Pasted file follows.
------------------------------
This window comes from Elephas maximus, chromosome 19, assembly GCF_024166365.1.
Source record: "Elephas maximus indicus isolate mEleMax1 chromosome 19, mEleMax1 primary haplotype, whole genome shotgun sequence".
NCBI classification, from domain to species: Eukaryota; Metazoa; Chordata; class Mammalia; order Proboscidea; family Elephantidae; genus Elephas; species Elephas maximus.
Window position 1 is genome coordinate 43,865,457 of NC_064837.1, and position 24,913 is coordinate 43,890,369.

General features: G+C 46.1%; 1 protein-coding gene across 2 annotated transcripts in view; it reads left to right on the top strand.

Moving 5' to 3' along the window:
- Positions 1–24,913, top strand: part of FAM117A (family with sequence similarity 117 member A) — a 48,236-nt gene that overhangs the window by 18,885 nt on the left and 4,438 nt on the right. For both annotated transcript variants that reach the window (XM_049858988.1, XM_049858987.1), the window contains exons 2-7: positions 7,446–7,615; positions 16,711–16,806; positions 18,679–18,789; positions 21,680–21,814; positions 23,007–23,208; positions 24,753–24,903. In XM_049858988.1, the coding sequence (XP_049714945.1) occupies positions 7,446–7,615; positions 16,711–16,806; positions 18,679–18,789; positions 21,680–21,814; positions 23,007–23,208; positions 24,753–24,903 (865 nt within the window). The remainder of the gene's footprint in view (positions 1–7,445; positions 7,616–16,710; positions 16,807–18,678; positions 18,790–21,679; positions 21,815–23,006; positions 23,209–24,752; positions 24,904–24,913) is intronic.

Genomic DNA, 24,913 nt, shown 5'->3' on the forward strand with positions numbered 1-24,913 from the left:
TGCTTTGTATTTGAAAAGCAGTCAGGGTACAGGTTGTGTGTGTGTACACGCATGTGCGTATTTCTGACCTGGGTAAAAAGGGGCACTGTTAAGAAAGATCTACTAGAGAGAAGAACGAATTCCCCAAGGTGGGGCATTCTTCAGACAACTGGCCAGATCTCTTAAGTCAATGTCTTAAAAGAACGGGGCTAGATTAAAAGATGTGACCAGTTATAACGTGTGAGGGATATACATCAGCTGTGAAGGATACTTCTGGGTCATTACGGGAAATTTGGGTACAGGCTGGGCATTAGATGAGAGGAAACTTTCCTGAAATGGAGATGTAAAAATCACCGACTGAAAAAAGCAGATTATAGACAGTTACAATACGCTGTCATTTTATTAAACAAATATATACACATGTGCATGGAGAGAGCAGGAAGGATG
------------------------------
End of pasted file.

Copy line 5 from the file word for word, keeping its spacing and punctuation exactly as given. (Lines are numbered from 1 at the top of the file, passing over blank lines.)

General features: G+C 46.1%; 1 protein-coding gene across 2 annotated transcripts in view; it reads left to right on the top strand.